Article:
The basic issue is that every nation is actively buying and using zero-days and doesn't want to stop. And companies like NSO aren't really (so they say at least) hacking anybody. They just develop and license hacking tools to governments to use for "lawful" law enforcement purposes. So nobody wants to ban the zero-day market because every country is a huge buyer of zero-days themselves and it is hard to ban selling zero-days to sovereign governments who are using them in accordance with their own laws (even if the regimes in question are terrible and using them to violate their citizens basic human rights). After all, it would be a bit awkward for the US to demand that the NSO Group stop selling it's hacking tools to Saudi Arabia while we have a multi-billion dollar defense industry selling the Saudis all sorts of advanced weaponry.
The ability to inflict massive damage to a nations infrastructure is now part of modern weaponry. It's akin to asking militaries to stop buying weapons. We have basically split the atom here, we aren't going back.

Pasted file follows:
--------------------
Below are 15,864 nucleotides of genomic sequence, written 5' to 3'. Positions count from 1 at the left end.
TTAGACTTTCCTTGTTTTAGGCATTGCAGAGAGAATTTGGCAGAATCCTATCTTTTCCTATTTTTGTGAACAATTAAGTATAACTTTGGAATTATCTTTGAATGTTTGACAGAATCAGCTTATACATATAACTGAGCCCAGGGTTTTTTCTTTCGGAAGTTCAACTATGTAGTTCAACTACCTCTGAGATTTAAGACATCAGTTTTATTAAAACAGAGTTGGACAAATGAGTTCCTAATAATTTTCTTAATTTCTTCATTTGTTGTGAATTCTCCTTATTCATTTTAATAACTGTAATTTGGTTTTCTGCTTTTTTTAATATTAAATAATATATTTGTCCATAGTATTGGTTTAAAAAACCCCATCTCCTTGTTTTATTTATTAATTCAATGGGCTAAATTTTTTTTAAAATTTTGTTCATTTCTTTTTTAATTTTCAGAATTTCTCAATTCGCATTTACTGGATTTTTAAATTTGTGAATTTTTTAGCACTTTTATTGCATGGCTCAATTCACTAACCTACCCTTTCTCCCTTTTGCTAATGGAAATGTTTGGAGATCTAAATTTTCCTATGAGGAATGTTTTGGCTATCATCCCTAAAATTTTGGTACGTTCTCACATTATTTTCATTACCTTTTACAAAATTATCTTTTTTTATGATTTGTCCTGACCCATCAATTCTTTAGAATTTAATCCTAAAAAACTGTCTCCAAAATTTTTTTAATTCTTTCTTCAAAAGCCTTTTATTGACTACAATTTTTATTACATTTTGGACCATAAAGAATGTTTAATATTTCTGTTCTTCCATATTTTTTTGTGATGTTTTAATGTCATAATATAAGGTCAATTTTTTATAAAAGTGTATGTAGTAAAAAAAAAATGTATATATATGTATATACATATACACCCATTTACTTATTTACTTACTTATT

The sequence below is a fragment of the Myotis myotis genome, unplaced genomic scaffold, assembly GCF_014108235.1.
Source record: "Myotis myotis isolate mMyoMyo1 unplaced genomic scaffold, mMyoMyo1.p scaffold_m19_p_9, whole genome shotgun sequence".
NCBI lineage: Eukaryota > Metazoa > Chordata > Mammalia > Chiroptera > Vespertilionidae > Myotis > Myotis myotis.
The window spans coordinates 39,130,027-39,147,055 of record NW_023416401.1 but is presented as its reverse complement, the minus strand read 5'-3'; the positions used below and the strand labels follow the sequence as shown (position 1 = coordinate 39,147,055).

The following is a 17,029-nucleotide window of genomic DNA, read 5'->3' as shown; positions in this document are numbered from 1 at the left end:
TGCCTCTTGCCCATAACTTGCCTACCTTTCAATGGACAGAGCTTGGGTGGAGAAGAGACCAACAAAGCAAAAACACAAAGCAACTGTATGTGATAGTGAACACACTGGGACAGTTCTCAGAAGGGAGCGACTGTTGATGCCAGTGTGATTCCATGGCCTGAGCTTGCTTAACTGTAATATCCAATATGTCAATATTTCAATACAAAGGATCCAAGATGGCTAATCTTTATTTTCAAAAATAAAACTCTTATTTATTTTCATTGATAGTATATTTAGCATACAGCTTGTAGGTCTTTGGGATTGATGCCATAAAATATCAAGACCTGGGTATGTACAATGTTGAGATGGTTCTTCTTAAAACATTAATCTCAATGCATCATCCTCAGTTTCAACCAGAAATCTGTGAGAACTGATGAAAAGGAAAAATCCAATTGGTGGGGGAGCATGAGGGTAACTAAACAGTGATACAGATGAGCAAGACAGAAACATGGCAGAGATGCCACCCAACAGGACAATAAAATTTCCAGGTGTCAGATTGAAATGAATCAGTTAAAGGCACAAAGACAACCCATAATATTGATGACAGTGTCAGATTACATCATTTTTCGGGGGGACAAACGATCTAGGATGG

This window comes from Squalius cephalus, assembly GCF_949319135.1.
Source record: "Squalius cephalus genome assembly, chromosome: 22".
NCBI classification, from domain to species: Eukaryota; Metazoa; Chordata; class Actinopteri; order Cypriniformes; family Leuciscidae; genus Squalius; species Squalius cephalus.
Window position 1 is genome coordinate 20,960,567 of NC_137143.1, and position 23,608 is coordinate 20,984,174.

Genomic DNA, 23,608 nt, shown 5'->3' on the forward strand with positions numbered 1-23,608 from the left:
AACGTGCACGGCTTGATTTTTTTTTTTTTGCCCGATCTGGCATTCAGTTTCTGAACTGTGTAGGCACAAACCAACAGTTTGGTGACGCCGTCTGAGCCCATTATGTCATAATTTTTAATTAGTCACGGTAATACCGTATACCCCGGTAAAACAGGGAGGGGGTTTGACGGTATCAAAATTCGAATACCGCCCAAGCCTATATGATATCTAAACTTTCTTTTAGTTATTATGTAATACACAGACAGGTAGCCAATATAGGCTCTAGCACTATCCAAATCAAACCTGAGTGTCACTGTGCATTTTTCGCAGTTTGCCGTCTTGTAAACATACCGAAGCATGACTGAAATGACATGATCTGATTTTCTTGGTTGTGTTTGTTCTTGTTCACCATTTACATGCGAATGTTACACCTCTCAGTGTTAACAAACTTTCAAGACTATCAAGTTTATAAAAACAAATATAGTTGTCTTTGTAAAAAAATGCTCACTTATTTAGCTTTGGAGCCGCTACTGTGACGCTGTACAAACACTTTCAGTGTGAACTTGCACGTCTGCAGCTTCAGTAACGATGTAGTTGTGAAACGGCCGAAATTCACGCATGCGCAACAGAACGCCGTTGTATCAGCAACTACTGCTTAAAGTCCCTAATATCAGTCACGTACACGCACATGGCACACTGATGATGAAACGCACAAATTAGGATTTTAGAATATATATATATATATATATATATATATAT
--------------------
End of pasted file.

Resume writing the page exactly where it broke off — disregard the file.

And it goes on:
If you don't want people hacking into your systems you need to go full Galactica, disabling networks and have stopgap measures on every critical device.
There's a great book that talks about this ecosystem (of buying bugs, vulnerabilities, and other 0days), among other cyber security related things:
This Is How They Tell Me the World Ends: The Cyberweapons Arms Race
To me the only reasonable survival strategy is redundancy, but I have no idea how we can reach there.
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